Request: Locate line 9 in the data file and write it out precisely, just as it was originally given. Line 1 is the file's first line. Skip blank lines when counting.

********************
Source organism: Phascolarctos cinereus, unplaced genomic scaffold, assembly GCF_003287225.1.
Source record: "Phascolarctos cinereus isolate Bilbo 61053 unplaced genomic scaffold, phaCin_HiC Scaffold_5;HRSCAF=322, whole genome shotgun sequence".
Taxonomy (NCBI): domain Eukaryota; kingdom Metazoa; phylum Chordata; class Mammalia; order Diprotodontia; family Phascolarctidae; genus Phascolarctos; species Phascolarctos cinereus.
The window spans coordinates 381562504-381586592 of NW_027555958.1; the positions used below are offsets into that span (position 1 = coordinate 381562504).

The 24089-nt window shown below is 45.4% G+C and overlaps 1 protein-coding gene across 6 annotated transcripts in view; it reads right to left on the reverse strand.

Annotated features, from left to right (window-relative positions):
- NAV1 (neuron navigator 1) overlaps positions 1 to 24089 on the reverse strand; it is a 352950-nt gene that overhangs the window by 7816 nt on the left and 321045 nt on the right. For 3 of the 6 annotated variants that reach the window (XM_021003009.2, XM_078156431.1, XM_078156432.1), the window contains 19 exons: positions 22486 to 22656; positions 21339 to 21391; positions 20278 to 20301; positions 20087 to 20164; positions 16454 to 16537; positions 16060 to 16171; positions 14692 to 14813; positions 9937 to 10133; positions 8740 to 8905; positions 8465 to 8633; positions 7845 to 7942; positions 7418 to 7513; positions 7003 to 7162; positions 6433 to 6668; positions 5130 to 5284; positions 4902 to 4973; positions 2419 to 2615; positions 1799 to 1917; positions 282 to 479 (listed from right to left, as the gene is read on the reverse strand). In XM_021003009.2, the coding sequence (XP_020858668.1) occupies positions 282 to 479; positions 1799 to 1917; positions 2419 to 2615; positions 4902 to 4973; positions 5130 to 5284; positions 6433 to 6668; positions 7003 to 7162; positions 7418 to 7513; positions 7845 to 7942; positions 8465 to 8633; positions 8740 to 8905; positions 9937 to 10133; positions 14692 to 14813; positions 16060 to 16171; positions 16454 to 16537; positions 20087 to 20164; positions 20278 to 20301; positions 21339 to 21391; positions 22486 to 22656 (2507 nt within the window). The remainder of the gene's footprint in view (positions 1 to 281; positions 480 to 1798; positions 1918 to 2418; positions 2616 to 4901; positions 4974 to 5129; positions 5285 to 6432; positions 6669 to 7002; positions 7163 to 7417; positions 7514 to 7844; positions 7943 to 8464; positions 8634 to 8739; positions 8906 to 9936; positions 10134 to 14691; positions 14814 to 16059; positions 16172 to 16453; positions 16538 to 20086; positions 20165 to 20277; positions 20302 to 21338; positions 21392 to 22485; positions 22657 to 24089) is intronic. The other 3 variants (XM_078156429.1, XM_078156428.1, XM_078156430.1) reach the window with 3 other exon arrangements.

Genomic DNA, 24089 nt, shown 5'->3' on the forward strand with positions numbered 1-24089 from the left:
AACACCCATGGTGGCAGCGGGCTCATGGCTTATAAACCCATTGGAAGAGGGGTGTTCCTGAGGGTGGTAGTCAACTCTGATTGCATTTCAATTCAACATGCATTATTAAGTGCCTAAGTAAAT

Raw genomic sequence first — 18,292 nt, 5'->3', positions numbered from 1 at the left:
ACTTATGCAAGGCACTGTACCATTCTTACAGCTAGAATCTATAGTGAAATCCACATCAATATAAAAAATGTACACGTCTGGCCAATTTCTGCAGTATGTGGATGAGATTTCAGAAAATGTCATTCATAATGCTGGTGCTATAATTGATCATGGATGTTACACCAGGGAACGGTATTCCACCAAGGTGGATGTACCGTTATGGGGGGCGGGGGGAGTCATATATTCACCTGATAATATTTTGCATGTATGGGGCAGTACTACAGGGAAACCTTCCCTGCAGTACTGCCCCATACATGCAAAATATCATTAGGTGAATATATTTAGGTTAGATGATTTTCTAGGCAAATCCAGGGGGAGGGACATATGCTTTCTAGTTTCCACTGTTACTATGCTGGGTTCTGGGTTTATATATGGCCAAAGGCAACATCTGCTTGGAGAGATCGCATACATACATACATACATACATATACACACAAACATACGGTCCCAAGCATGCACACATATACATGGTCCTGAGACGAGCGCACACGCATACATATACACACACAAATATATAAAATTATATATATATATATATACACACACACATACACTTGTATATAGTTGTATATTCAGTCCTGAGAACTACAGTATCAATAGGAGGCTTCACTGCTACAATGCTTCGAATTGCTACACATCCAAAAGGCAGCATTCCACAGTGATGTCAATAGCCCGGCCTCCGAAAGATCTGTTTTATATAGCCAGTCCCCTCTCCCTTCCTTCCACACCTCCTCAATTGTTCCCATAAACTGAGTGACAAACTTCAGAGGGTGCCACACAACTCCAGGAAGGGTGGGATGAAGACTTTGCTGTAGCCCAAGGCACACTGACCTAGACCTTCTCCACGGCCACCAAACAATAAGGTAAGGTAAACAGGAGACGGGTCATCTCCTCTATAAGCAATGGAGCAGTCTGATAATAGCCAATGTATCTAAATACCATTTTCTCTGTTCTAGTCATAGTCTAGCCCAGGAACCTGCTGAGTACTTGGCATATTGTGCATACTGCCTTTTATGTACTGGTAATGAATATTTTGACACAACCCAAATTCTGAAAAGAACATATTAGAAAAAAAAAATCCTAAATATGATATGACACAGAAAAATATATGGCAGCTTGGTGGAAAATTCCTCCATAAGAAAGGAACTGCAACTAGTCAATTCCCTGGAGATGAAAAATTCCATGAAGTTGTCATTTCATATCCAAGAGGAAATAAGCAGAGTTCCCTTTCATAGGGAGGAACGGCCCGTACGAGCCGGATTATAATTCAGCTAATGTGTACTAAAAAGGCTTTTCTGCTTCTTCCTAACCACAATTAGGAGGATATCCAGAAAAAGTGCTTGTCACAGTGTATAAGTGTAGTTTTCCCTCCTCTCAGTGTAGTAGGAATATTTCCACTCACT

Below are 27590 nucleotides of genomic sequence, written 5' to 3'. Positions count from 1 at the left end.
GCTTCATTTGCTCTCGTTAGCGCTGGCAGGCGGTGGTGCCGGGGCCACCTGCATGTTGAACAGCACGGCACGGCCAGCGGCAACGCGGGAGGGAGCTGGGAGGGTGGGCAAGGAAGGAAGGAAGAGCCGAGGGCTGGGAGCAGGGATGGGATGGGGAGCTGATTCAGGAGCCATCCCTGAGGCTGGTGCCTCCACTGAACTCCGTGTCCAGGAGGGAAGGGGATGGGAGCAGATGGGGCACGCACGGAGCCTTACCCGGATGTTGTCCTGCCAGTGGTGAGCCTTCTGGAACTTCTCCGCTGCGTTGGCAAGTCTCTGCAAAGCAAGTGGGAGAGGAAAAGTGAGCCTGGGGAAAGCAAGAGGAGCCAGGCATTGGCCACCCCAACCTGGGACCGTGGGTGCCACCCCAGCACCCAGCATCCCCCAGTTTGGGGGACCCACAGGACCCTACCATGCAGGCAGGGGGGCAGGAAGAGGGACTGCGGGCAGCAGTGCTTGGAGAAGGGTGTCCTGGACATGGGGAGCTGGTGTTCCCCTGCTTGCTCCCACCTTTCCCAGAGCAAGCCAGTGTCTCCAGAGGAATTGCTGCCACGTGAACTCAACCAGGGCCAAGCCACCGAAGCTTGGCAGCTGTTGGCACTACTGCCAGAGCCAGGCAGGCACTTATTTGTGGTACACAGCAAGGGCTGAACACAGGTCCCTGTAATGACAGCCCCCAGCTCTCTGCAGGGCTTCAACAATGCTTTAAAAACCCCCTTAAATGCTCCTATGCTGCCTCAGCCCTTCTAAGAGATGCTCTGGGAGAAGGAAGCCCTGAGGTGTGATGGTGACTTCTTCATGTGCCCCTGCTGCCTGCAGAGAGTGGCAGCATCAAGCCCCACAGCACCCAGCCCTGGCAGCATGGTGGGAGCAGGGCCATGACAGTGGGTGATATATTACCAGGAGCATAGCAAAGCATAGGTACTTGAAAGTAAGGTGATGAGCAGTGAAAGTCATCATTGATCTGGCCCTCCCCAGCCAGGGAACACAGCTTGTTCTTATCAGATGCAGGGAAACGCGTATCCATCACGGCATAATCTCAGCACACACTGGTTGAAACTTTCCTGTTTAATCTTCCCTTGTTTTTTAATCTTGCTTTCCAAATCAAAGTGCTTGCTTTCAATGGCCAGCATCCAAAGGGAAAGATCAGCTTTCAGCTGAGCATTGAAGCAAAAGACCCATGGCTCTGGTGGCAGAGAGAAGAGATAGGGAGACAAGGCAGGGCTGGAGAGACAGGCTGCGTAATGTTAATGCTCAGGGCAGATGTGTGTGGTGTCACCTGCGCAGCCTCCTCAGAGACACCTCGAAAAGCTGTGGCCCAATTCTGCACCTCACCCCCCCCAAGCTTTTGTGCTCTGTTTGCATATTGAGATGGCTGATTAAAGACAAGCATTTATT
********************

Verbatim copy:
AACACCCATGGTGGCAGCGGGCTCATGGCTTATAAACCCATTGGAAGAGGGGTGTTCCTGAGGGTGGTAGTCAACTCTGATTGCATTTCAATTCAACATGCATTATTAAGTGCCTAAGTAAAT